In all the recent debate on the merits of the digital-first strategy for publishers (neatly encapsulated today by Mathew Ingram), there is one strand of discussion that never quite comes to the foreground. Though the phrase digital first is often contrasted with digital only, for many—mostly the critics, but perhaps some of the advocates as well—the implicit message is the same: “Digital rocks! Print sucks!”
To my mind, that’s not what digital first means. The point of the phrase is not about which medium is better. It’s about which medium people use. And that medium is sometimes print, sometimes web, sometimes social, sometimes mobile, sometimes video, sometimes audio. Digital-first is about distributing content through all those media in the most efficient way possible. Digital is first, but not necessarily foremost.
The idea, as I see it, is not to privilege digital media over other forms, but to use a digital workflow to move seamlessly and efficiently from one format to another. That, of course is easier said than done. Alan Mutter puts it plainly:
“Publishers today are struggling to pivot to a new business model that they call ‘digital first’—whatever that means—while managing through the seemingly relentless decline of their existing one. Mastering either of those tasks individually would be daunting. The challenge of doing both at the same time is nothing less than epic.”
As Mutter points out, one reason that newspapers have failed so miserably at the digital transition is that they “unimaginatively tried to export their formerly successful print business model to the digital realm. ” That is, they employed a print-first strategy. And the print model is simply too rigid and too ponderous to be the starting point in modern publishing.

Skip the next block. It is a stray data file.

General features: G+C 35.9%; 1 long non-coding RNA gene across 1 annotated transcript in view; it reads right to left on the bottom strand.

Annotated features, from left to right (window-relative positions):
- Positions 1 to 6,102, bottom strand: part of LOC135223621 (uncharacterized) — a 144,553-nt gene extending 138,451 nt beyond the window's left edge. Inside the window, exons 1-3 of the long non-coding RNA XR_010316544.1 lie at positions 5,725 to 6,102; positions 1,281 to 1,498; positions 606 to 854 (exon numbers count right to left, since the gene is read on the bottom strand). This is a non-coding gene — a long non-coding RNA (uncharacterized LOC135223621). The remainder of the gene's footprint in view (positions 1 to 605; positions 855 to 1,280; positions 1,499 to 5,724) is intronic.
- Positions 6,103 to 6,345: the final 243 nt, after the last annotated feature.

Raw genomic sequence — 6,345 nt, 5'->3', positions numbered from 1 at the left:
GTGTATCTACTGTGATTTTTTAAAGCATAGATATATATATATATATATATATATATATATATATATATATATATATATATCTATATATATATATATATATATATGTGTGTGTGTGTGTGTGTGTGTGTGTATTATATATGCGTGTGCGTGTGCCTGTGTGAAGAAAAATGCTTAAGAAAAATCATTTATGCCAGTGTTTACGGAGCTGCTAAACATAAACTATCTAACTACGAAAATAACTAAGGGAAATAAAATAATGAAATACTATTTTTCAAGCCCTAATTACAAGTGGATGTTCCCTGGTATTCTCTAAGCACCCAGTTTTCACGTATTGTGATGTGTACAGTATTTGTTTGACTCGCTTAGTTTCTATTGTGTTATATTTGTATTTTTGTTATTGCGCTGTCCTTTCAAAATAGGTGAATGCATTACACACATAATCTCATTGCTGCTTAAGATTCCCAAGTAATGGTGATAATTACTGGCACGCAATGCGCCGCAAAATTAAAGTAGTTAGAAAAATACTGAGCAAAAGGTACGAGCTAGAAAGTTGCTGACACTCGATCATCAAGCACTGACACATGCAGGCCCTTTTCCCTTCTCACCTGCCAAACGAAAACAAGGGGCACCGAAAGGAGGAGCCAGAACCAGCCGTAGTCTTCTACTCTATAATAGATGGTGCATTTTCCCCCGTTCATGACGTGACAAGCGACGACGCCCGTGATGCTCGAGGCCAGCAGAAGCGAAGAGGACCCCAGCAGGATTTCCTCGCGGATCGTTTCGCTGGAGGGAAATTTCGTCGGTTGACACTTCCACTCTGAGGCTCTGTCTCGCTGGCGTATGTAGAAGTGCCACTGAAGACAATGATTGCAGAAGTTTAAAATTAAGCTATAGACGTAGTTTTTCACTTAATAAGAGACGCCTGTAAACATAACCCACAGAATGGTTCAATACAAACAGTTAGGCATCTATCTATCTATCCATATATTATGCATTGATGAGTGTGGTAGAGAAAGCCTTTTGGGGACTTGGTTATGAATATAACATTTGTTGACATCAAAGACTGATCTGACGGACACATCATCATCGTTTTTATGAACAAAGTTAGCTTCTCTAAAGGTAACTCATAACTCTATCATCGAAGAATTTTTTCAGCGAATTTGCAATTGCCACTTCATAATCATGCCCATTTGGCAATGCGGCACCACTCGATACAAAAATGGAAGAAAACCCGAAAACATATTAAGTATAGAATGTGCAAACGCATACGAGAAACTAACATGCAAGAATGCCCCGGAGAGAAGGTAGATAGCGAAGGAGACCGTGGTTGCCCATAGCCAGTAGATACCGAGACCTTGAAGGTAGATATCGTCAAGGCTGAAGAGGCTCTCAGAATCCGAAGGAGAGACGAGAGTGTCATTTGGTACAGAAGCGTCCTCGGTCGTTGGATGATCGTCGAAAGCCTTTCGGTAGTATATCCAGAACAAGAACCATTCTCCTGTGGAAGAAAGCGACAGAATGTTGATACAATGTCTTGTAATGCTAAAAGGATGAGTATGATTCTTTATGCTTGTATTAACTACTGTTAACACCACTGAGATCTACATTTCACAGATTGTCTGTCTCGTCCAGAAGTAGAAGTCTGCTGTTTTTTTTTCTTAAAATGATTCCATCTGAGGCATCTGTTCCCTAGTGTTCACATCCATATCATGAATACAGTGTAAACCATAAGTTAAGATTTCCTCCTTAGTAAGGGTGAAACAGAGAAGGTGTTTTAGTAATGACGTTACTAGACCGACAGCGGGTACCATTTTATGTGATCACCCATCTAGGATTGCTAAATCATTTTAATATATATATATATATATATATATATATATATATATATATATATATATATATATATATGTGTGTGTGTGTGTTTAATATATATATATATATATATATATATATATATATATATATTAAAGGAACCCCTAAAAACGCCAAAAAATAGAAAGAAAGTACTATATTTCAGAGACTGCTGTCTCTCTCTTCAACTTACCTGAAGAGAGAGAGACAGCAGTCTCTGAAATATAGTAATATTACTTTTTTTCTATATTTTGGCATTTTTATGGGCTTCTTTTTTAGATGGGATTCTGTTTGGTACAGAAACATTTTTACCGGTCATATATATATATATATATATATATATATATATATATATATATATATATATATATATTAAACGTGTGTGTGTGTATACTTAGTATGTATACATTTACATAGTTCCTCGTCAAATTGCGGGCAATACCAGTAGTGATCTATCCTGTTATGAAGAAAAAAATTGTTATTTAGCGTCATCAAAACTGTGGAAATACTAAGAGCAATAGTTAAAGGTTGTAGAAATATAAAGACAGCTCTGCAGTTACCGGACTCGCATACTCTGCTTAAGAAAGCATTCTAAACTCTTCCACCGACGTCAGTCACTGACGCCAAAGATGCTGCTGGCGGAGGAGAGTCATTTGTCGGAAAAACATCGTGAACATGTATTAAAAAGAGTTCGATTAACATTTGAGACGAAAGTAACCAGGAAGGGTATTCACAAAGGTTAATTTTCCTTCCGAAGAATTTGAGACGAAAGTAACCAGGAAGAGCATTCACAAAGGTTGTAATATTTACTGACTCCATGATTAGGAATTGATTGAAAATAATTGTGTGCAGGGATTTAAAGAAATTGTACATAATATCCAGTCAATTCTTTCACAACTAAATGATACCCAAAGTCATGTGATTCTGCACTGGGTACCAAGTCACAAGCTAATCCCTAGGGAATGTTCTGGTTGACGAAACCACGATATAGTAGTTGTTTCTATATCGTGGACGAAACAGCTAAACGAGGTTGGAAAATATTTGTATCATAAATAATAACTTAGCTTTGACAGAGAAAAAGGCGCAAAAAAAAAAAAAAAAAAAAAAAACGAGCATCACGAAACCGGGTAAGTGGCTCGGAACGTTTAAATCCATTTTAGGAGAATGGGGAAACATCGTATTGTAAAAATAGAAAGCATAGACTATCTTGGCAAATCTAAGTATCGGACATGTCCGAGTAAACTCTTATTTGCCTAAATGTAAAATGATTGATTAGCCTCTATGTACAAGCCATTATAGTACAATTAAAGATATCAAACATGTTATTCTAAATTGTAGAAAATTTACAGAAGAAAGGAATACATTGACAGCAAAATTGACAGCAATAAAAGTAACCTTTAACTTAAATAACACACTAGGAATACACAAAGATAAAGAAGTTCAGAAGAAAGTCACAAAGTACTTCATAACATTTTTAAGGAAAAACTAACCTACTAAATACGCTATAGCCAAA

This, I take it, is what Digital First Media CEO John Paton, much criticized of late, is getting at when he said that his “digital first strategy is centered on the cost-effective creation of content and sales and not the legacy modes of production.”
The ultimate goal of digital first should not be to substitute one medium for another, but to achieve medium independence. Technology is shifting ground daily, and the way people interact is changing with it. As publishers, if we want to interact with them, we have to be able to deliver our content when they want it, where they want it, and how they want it. Such dexterity is only possible by going digital first.
John, you make excellent points here. I often say that “Digital First” doesn’t mean “screw print.” I think we largely agree, except over wording. I do see digital as foremost. It has the largest audience and the greatest growth potential, so I do see it as first and foremost. But print remains important, too, with a large and loyal audience and a larger revenue stream (even in decline and even with higher costs). For the time being and for the foreseeable future, we need to value digital and print and make them work together effectively.
I guess, to be weaselly about it, I would reply that I see the digital medium as often foremost, but not always. Whatever dictionary it is on my iMac defines foremost as “before anything else in rank, importance, or position.” I still think there are some cases where print is, by that definition, foremost–that is, where it is the best format for the use. Of course, back in the 90s, my publishing colleagues and I used to say that print will never die, because what else can you read on the toilet? Not a computer, after all. Well, smartphones and tablets have effectively ended that argument, so perhaps print’s few remaining advantages will fade away as well.